(Return, return, return, return . . . )
Some of you may be aware I’ve been trying to be mindful about how my Practice might adapt to my new surroundings. Miami is so very different from the other places I’ve lived (Texas originally, Iowa and Illinois more recently), and before coming here I was pretty obsessed with learning about indigenous peoples and current cultures. “I want to get this right,” I thought; “I want to be careful.” Controlled, intentional. Learned.
Turns out I was so focused on the details of my new region that I lost perspective of the larger landscape of my planet. I was so busy figuring out how to reinvent the wheel that I forgot that wherever I am is simply a spoke in the Wheel. Leave it to Gaia to set me straight!
I’ve written about how I’ve been visited (welcomed?) by fire and water in this month since the last full moon. Now, air and earth have joined the welcoming party. Over the weekend we had a lightning strike that took out some of our electronics. Classically lightning is not a primary element; it’s a combination of fire and air—but, you can’t have lightning without air. At that point we’d had a fire in the microwave and water dripping from the ceiling, so experiencing lightning as a representation of Air? Yeah, sure, I’ll accept that.
All that was left was a personal greeting from Earth . . . and then I realized Earth had already come to say hello; I just hadn’t made the connection. Until a local weather forecaster mentioned the effect a few days ago, I had forgotten that it is not uncommon for dust from the Sahara Desert to impact weather on this side of the Atlantic. That’s another thing that’s been happening around me these last few days. I simply had not noticed.
The ripples from the elements aren’t the only nudges I’ve been aware of since settling in; I’ve been having issues with keys as well. Those of you who are familiar with Hekate know that keys are one of Her symbols. This new place has a community pool available—by key—to the residents. My key worked once and then refused to budge in the lock.
A trip to the property management company fixed that problem, though I have to say that when I compared the new key to the old key none of the cuts between the shoulder and the tip matched. The two keys are even noticeably different lengths—so much so that the original key shouldn’t have worked at all.
Finally, the gate to exit the development, just a few doors down from where we now live, conked out (gates are also associated with Hekate). It was repaired a few days later, and my husband’s electronic gate card once again worked but mine . . . . did not.
I took the rational (mundane) action of emailing the property manager—who by now I’m pretty sure knows me by name if not by sight—to report the issue. Turns out he was told that some of the key cards might not work post-repairs; I gave him my card number to re-enter into the system, but for good measure I also put my card with the other keys on my altar and asked for some positive energies.
But sometimes it’s not all about me; well, let’s face it, most of the time it’s not all about me. Witchcraft is about power, at least in part, and that can be very seductive to folx who have felt disempowered for any length of time. When we slough off the shackles of meeting other people’s expectations about how we should be—what prescribed roles we ought to be inhabiting—it can be a heady experience.
But there’s a line between self-love and self-absorption, just like there’s a line between knowing you are able to work within the rules of nature and thinking you can control nature. Much as I’d love to be able to hold my first full moon ritual at my new outdoor altar this evening, there’s a more than good chance of heavy downpours tonight.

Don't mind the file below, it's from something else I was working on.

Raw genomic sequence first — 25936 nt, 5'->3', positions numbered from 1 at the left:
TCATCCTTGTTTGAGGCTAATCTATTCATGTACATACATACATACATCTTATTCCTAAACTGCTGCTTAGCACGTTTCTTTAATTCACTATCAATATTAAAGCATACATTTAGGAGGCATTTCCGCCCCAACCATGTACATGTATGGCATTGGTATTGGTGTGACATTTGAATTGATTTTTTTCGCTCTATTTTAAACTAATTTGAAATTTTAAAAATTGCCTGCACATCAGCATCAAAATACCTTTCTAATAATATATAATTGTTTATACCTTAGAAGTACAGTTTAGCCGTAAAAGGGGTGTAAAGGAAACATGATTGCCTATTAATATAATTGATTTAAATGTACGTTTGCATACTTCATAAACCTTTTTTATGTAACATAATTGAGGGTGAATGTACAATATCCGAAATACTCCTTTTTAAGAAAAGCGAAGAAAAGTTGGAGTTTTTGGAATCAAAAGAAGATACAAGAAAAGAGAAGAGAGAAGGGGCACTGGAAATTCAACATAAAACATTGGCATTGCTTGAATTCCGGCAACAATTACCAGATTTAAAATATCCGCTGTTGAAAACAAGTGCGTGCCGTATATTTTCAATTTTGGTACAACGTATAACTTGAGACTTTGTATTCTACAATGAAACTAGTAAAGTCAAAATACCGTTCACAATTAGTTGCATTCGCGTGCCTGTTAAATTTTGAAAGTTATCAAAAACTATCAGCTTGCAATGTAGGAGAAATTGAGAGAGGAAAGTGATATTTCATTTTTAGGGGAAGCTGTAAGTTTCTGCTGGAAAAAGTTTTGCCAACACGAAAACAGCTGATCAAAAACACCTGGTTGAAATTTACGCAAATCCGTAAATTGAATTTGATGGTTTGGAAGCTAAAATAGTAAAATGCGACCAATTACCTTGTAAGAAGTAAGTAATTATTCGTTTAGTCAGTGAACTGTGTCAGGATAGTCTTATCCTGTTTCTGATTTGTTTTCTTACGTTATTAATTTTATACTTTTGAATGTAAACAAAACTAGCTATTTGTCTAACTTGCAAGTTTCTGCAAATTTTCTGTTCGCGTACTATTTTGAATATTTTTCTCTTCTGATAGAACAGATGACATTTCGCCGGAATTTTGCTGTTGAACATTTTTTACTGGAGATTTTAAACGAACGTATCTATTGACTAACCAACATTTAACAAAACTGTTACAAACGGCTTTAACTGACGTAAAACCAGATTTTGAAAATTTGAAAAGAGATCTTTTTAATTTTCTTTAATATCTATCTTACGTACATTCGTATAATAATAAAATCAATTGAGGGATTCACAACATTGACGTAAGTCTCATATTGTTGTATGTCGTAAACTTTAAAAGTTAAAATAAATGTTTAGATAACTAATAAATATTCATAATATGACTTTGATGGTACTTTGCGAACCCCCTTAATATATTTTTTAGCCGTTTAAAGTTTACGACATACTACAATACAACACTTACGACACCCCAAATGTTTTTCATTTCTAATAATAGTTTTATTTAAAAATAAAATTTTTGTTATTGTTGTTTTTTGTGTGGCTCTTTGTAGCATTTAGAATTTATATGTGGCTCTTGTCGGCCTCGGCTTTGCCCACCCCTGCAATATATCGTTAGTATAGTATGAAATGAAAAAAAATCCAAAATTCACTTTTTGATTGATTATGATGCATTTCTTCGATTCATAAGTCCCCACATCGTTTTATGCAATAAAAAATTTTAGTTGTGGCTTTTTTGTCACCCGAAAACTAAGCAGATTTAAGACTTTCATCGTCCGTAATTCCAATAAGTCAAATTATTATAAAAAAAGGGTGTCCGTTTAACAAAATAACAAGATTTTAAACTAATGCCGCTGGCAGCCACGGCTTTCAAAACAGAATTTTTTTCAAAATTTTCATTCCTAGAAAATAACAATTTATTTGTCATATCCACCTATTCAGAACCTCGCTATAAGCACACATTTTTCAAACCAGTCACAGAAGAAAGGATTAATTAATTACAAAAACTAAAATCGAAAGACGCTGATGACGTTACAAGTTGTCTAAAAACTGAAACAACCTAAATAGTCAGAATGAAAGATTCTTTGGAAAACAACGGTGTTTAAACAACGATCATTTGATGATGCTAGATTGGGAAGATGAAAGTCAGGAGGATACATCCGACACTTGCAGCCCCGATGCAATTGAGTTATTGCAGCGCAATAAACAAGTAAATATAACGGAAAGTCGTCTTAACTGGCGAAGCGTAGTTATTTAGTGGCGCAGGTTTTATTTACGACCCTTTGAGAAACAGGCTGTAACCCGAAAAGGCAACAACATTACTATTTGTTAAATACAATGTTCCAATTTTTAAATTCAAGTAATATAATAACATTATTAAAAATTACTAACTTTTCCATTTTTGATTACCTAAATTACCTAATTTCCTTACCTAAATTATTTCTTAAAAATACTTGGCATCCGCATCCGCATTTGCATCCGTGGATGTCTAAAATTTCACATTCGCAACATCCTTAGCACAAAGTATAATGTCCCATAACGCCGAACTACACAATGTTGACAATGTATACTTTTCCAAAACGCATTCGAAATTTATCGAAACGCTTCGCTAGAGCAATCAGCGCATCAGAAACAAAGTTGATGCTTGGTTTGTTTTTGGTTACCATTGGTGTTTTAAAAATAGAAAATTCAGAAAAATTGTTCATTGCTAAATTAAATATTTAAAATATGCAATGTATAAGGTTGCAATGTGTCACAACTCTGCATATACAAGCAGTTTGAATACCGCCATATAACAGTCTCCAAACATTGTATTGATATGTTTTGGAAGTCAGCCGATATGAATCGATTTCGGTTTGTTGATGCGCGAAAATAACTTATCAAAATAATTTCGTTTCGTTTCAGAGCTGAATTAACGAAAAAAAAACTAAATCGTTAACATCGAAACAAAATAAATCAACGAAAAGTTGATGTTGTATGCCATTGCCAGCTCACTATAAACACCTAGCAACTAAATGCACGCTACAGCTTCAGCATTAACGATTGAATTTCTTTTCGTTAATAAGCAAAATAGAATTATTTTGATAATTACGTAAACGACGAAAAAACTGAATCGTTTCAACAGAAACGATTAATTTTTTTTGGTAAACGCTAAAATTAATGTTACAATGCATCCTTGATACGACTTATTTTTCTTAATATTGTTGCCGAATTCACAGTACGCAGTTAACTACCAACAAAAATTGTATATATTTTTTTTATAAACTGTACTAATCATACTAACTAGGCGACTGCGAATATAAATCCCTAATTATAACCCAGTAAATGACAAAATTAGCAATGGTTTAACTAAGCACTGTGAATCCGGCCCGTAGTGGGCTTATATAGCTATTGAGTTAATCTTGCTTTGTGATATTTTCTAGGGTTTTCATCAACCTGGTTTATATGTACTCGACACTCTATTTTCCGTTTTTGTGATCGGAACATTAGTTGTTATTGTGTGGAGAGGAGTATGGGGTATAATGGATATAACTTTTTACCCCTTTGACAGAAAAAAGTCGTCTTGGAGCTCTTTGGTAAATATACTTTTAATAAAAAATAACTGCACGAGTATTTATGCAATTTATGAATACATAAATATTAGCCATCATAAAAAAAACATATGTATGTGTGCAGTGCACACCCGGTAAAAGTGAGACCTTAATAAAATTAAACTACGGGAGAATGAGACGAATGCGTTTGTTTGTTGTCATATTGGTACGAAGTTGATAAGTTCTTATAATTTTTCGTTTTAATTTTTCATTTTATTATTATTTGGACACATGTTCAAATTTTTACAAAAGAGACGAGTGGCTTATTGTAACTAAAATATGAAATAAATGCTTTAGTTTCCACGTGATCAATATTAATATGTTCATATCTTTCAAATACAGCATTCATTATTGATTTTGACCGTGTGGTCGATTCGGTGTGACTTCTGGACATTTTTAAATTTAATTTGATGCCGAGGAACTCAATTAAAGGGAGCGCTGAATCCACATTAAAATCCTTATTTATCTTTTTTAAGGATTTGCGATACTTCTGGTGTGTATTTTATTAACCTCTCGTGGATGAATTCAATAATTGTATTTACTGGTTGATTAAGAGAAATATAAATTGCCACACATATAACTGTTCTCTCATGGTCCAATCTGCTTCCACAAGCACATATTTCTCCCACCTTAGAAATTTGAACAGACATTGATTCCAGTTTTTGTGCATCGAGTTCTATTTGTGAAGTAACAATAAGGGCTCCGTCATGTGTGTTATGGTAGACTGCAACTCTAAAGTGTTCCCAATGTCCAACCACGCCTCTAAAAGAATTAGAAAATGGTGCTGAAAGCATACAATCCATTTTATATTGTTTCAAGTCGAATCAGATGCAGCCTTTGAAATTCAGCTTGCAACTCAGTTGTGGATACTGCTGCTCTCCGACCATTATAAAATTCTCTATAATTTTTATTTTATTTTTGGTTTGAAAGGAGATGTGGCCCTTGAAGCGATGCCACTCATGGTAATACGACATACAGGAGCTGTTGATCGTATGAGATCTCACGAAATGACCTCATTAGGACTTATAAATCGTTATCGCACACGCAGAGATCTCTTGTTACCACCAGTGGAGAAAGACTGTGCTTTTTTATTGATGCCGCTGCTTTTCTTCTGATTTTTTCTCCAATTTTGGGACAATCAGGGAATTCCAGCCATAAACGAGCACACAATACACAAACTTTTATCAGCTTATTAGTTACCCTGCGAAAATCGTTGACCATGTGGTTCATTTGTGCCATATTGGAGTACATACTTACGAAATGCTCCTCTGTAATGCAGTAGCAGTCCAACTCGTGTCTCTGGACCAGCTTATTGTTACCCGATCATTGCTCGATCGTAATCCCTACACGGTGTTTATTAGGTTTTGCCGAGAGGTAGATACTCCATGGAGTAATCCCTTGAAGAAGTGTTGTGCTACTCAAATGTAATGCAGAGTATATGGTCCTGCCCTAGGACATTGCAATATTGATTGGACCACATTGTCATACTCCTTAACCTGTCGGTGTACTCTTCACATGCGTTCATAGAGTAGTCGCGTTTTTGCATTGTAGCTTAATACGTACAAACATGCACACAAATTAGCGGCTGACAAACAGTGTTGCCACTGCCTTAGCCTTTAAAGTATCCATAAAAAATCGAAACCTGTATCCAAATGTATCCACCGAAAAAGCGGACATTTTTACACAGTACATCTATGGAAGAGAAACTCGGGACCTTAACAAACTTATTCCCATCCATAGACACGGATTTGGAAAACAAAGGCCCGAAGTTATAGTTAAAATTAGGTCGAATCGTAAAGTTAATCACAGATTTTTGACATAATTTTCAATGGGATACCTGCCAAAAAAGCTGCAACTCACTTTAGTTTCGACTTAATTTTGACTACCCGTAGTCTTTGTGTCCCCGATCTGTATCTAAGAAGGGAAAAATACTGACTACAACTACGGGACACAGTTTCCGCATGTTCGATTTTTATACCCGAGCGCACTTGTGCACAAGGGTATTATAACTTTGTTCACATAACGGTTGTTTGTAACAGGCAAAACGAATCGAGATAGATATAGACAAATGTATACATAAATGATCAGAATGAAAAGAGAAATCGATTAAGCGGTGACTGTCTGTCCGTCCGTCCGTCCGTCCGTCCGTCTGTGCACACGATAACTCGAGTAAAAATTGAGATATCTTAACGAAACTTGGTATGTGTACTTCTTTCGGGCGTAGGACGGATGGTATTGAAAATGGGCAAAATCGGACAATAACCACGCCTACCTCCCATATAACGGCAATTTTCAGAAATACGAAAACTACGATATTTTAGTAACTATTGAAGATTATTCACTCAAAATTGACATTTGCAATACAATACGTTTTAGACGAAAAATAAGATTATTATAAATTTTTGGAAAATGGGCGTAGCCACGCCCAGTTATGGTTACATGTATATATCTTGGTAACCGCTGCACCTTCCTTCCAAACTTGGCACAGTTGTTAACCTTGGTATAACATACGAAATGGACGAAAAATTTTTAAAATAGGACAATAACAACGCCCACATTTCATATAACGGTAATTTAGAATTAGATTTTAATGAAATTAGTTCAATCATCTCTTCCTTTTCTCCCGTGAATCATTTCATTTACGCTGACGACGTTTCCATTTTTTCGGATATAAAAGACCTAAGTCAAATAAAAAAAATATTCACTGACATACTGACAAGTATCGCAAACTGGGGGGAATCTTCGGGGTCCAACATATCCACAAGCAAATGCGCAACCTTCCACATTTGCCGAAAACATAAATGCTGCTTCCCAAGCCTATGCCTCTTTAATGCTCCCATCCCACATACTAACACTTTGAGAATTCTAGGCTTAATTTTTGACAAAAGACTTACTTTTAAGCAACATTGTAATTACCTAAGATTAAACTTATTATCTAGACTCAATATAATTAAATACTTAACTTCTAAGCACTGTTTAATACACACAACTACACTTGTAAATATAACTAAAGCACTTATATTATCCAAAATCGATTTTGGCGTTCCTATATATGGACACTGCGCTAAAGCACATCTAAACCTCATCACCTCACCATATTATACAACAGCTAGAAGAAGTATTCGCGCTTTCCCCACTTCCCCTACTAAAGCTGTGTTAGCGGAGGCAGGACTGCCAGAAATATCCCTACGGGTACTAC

If I believed I could control the weather, I’d be putting energy toward that enterprise instead of writing this afternoon, and I’d more than likely be frustrated that my spell “didn’t work”. But I can work within the rules of nature, watching the clouds, tasting the air, paying attention to the wind and holding my ritual between rainstorms. Yes, weather modification may be possible in a laboratory setting, but it’s not a particularly achievable goal for most of us, witch or not. (Note that I am not talking about climate change, which almost 100% of climate scientists agree is the direct result of deleterious human activities.)
So, it could be I’ve been a little too self-absorbed these past few weeks, counting the rings on the palm trees instead of stepping back and seeing that I’m in a grove. Before I moved here I was all about changing up my rituals to fit in with my new environment, an environment I had yet to experience. But change without understanding context is simply aping.
Victoria Erickson writes, ““Don’t dismiss the elements. Water soothes and heals. Air refreshes and revives. Earth grounds and holds. Fire is a burning reminder of our own will and creative power. Swallow their spells. There’s a certain sweet comfort in knowing that you belong to them all.” I would also posit there is a nagging discomfort when your relationships with the elements are out of alignment, as mine have been.
And maybe that’s what all of these virtual head-slaps from the elements have been trying to tell me. Don’t be so quick to jump into change simply because I’ve put that expectation on myself; instead, live into the environment for a significant amount of time, certainly more than a month. Try not to muscle myself into a preconceived mold.
Instead, ease past the shock of immersion. Lean more into intention and less into control. Inhale deeply and savor great, slow, wet lungfuls of air. Exhale slowly and mindfully.
And take time to discover my new rhythms, which may not end up being so new after all.